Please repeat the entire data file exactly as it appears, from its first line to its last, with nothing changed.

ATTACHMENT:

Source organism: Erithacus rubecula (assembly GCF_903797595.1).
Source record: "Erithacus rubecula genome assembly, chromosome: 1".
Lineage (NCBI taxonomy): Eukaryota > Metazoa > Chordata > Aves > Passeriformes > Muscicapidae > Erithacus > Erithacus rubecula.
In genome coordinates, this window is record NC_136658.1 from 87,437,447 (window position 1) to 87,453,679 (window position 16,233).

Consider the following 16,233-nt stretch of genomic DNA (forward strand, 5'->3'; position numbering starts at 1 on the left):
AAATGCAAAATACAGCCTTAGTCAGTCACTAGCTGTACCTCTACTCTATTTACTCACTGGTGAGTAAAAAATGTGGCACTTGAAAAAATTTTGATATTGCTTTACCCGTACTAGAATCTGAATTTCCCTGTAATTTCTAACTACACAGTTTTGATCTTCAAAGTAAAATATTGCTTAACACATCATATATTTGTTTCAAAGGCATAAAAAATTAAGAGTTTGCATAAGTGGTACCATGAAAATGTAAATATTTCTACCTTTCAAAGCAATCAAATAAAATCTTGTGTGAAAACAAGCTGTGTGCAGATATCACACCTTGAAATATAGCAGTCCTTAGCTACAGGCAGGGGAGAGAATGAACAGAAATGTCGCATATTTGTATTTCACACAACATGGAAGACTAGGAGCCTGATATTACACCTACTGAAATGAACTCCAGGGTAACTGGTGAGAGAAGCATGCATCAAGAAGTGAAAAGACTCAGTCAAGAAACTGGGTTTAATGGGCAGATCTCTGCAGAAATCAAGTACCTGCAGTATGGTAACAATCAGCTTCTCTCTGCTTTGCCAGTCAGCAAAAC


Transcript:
Source organism: Erithacus rubecula (assembly GCF_903797595.1).
Source record: "Erithacus rubecula genome assembly, chromosome: 1".
Lineage (NCBI taxonomy): Eukaryota > Metazoa > Chordata > Aves > Passeriformes > Muscicapidae > Erithacus > Erithacus rubecula.
In genome coordinates, this window is record NC_136658.1 from 87,437,447 (window position 1) to 87,453,679 (window position 16,233).

Consider the following 16,233-nt stretch of genomic DNA (forward strand, 5'->3'; position numbering starts at 1 on the left):
AAATGCAAAATACAGCCTTAGTCAGTCACTAGCTGTACCTCTACTCTATTTACTCACTGGTGAGTAAAAAATGTGGCACTTGAAAAAATTTTGATATTGCTTTACCCGTACTAGAATCTGAATTTCCCTGTAATTTCTAACTACACAGTTTTGATCTTCAAAGTAAAATATTGCTTAACACATCATATATTTGTTTCAAAGGCATAAAAAATTAAGAGTTTGCATAAGTGGTACCATGAAAATGTAAATATTTCTACCTTTCAAAGCAATCAAATAAAATCTTGTGTGAAAACAAGCTGTGTGCAGATATCACACCTTGAAATATAGCAGTCCTTAGCTACAGGCAGGGGAGAGAATGAACAGAAATGTCGCATATTTGTATTTCACACAACATGGAAGACTAGGAGCCTGATATTACACCTACTGAAATGAACTCCAGGGTAACTGGTGAGAGAAGCATGCATCAAGAAGTGAAAAGACTCAGTCAAGAAACTGGGTTTAATGGGCAGATCTCTGCAGAAATCAAGTACCTGCAGTATGGTAACAATCAGCTTCTCTCTGCTTTGCCAGTCAGCAAAAC